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Last Updated

03 Jan 2003

Source: Reuters, April 11, 2002.

Canada Military Drops Anthrax-Vaccine Court Martial

By Kanina Holmes

WINNIPEG, Manitoba (Reuters) - The controversial court martial case of a former Canadian soldier who refused to take an anthrax vaccine ended on Thursday after the military decided to drop the proceedings.

The director of military prosecutions determined that it was not in the public interest or the Canadian Forces interest to proceed," said Captain Bruce MacGregor, a spokesman for the Department of National Defense.

Mike Kipling, a former sergeant, was charged by the Canadian Armed Forces in 1998 with failing to obey an order after he refused to be inoculated with the anthrax vaccine.

Kipling had been about the embark for a mission near the borders of Iraq, where stockpiles of the potentially lethal bacteria had been found.

Kipling, a 26-year veteran, said he was concerned about the long-term side effects of the vaccine, which was not licensed for use in Canada. Kipling said previous shots had made him feel ill.

The Department of National Defense tried to court martial Kipling in 2000, even after he became a civilian.

Canada's top military magistrate quashed those proceedings, accepting Kipling's argument that his human rights had been violated.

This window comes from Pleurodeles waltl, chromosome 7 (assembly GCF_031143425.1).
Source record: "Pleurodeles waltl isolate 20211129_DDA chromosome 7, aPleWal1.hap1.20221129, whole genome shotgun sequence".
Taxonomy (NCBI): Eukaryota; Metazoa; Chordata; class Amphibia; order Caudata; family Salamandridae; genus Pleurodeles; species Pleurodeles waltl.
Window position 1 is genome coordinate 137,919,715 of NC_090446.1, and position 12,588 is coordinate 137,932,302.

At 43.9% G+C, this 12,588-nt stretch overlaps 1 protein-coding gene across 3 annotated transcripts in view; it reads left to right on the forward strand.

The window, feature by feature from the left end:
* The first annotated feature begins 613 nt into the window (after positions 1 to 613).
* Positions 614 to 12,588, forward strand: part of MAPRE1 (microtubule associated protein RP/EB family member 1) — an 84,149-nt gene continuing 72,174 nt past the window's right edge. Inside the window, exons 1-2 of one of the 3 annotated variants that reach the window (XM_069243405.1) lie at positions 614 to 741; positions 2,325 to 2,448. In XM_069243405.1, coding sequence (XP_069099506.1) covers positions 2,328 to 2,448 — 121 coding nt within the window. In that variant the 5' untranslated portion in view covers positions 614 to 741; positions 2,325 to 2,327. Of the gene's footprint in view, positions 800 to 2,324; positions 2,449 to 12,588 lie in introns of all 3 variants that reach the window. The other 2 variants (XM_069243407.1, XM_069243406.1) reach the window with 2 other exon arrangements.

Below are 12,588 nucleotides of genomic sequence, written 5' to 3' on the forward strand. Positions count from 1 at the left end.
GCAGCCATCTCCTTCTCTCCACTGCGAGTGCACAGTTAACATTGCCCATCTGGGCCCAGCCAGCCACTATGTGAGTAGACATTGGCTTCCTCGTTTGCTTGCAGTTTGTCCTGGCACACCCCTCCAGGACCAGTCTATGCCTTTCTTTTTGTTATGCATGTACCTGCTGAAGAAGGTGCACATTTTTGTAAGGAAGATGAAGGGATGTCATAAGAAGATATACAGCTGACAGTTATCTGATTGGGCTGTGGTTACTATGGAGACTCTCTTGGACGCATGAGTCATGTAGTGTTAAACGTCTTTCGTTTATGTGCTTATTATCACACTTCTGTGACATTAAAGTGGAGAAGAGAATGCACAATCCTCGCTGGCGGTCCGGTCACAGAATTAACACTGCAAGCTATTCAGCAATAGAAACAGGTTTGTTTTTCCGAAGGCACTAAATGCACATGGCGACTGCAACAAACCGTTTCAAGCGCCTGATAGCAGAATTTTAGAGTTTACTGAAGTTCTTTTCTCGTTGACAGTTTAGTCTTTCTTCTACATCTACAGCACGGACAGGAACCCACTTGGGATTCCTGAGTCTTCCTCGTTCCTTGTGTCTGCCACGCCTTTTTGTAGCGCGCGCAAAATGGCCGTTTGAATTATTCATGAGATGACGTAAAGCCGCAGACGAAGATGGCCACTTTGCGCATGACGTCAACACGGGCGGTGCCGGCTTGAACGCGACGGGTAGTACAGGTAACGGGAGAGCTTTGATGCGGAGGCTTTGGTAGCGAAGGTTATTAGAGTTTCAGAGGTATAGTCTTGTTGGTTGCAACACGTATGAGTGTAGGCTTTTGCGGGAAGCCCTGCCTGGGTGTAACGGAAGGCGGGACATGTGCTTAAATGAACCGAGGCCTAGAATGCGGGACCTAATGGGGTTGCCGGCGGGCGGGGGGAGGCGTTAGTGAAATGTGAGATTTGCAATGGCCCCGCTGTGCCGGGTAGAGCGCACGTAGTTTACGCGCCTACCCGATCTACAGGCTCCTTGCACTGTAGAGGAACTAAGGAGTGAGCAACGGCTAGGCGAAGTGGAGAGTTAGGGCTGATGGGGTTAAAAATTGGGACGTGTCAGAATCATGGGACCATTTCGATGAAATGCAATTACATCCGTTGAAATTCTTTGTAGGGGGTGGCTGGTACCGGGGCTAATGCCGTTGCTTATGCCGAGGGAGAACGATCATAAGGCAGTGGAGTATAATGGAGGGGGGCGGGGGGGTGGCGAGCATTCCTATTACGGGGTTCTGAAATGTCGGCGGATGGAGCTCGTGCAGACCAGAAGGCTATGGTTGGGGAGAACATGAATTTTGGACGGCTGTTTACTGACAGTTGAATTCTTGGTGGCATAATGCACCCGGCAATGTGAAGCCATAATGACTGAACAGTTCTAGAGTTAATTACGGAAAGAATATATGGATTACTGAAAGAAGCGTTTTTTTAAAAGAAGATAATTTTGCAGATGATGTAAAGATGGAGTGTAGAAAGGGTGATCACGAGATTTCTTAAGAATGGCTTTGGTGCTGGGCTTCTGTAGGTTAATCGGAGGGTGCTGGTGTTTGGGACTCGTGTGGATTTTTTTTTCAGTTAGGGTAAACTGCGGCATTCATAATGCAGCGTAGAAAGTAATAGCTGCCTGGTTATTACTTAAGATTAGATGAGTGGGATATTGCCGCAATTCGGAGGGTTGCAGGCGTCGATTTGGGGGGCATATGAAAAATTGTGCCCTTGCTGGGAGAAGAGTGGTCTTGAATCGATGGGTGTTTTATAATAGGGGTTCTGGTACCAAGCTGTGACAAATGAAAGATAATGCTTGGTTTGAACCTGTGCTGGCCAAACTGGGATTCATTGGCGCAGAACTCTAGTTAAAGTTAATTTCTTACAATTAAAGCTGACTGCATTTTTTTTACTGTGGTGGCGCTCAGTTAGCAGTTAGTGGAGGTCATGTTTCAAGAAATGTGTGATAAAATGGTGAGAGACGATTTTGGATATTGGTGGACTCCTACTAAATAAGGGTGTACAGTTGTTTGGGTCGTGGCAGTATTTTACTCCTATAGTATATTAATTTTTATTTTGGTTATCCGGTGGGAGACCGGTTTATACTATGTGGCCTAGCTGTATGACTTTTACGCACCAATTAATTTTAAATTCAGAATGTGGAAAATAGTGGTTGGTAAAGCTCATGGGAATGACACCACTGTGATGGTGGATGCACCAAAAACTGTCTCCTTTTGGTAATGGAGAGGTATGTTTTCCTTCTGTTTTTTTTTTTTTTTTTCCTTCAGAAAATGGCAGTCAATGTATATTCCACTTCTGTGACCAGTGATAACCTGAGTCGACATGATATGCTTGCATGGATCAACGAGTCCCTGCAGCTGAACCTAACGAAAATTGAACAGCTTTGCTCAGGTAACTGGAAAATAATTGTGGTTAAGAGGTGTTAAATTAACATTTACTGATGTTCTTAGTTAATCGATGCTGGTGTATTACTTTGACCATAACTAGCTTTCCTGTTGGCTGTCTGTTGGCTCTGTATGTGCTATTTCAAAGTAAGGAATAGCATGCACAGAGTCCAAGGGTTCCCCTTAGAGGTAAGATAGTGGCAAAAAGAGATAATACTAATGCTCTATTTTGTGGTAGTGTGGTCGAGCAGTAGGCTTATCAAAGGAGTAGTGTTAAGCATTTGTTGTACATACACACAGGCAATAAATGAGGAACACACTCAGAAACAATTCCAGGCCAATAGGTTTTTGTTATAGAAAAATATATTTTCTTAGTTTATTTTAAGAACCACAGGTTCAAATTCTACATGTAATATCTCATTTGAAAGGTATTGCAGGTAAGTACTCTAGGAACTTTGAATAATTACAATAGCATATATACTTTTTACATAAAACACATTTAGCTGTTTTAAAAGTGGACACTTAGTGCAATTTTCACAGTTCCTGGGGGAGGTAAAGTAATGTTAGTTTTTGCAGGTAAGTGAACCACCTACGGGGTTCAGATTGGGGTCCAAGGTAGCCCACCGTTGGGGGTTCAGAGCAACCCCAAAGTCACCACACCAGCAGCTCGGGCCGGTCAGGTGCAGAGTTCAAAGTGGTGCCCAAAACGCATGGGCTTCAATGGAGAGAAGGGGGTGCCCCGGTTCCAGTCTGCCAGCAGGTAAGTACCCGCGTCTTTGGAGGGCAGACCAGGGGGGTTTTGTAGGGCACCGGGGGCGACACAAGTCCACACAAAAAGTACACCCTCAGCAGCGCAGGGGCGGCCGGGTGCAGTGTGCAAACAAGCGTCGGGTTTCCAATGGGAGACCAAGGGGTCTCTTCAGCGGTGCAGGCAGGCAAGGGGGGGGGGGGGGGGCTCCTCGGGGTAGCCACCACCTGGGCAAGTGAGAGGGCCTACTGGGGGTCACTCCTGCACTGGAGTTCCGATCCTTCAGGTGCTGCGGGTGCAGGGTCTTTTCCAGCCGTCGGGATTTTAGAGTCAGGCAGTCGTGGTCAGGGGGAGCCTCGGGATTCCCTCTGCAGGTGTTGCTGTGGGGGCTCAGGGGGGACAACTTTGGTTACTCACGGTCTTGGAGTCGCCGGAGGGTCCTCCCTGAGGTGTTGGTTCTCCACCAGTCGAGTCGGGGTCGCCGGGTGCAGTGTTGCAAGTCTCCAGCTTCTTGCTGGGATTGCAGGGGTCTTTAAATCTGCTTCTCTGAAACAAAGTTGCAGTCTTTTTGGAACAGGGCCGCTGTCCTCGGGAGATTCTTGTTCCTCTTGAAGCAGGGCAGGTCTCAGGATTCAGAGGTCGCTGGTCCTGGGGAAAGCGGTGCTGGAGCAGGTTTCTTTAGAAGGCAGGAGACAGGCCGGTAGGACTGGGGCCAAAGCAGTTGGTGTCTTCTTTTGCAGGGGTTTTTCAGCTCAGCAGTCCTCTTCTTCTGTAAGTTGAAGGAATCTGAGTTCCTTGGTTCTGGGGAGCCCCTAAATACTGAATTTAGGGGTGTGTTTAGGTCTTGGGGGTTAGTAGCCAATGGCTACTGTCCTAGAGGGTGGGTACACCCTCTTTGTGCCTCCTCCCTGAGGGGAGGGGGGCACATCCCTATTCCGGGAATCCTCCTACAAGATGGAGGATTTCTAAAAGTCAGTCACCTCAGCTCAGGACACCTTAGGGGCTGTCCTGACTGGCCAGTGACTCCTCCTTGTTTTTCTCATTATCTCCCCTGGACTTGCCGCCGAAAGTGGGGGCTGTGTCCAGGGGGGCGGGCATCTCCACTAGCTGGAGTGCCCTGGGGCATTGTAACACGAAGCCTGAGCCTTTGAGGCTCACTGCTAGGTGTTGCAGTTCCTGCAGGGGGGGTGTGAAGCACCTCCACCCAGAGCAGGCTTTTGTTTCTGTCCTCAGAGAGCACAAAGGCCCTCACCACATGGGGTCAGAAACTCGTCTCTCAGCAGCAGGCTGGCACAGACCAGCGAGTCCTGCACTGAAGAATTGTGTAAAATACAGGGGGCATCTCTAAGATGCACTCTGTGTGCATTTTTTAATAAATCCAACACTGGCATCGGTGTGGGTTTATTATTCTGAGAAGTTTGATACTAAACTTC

The military appealed that decision, and in January of this year, won the right from a civilian court to retry the 47-year-old former flight engineer.

MacGregor said Thursday's decision to not proceed came after reviewing the evidence to determine whether it supported a reasonable prospect of conviction and was in the public interest to continue.

The military's policy on public interest includes looking at the age of the charge, how frequently it crops up among members and its impact on discipline.

"I guess the reason they didn't go to trial was that they were scared of losing," Kipling told Reuters from his home in Winnipeg. "I'll consider this a victory."

Hundreds of U.S. soldiers who served in the Persian Gulf in the 1990s have reported getting sick with symptoms of the mysterious Gulf War Syndrome. Many blame anthrax vaccine.

The Defense Department has charged about 350 military personnel who rejected the series of shots with refusing to obey an order.

The military tribunal in Winnipeg heard that some batches of the anthrax vaccine, manufactured at a U.S. plant and given to Canadian troops, were nine years old, unsterile and incorrectly labeled. Canadian military lawyers said there was no scientific proof the vaccine was unsafe.

Kipling's lawyer said that even though the case is now closed, it could still have far-reaching implications.

"I don't think now that any member will be forced to take a vaccine. I don't think they've done it since Mike Kipling and I don't think they'll ever do it again as a result of this case," said Jay Prober, Kipling's lawyer.

A statement by the Department of National Defense on Thursday said it remained prepared to order mandatory vaccinations when required by operational circumstances.